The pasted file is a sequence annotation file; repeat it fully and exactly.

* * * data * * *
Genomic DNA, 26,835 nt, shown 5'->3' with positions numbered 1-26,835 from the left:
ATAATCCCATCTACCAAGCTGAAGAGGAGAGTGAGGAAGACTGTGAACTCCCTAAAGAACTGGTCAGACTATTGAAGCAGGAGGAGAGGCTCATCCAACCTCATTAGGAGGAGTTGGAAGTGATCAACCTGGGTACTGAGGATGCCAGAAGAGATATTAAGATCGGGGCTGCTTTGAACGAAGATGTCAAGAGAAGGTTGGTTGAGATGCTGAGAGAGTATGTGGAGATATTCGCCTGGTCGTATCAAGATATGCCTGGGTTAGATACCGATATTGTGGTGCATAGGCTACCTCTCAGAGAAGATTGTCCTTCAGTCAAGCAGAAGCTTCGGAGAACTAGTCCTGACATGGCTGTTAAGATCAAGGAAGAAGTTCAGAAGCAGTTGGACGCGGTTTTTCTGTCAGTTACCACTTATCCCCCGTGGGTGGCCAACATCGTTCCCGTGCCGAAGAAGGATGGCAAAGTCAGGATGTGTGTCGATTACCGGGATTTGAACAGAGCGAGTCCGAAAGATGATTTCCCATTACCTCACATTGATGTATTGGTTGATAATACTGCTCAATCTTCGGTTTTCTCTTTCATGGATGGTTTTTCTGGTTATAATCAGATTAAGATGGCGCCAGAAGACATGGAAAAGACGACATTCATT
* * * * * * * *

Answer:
Genomic DNA, 26,835 nt, shown 5'->3' with positions numbered 1-26,835 from the left:
ATAATCCCATCTACCAAGCTGAAGAGGAGAGTGAGGAAGACTGTGAACTCCCTAAAGAACTGGTCAGACTATTGAAGCAGGAGGAGAGGCTCATCCAACCTCATTAGGAGGAGTTGGAAGTGATCAACCTGGGTACTGAGGATGCCAGAAGAGATATTAAGATCGGGGCTGCTTTGAACGAAGATGTCAAGAGAAGGTTGGTTGAGATGCTGAGAGAGTATGTGGAGATATTCGCCTGGTCGTATCAAGATATGCCTGGGTTAGATACCGATATTGTGGTGCATAGGCTACCTCTCAGAGAAGATTGTCCTTCAGTCAAGCAGAAGCTTCGGAGAACTAGTCCTGACATGGCTGTTAAGATCAAGGAAGAAGTTCAGAAGCAGTTGGACGCGGTTTTTCTGTCAGTTACCACTTATCCCCCGTGGGTGGCCAACATCGTTCCCGTGCCGAAGAAGGATGGCAAAGTCAGGATGTGTGTCGATTACCGGGATTTGAACAGAGCGAGTCCGAAAGATGATTTCCCATTACCTCACATTGATGTATTGGTTGATAATACTGCTCAATCTTCGGTTTTCTCTTTCATGGATGGTTTTTCTGGTTATAATCAGATTAAGATGGCGCCAGAAGACATGGAAAAGACGACATTCATT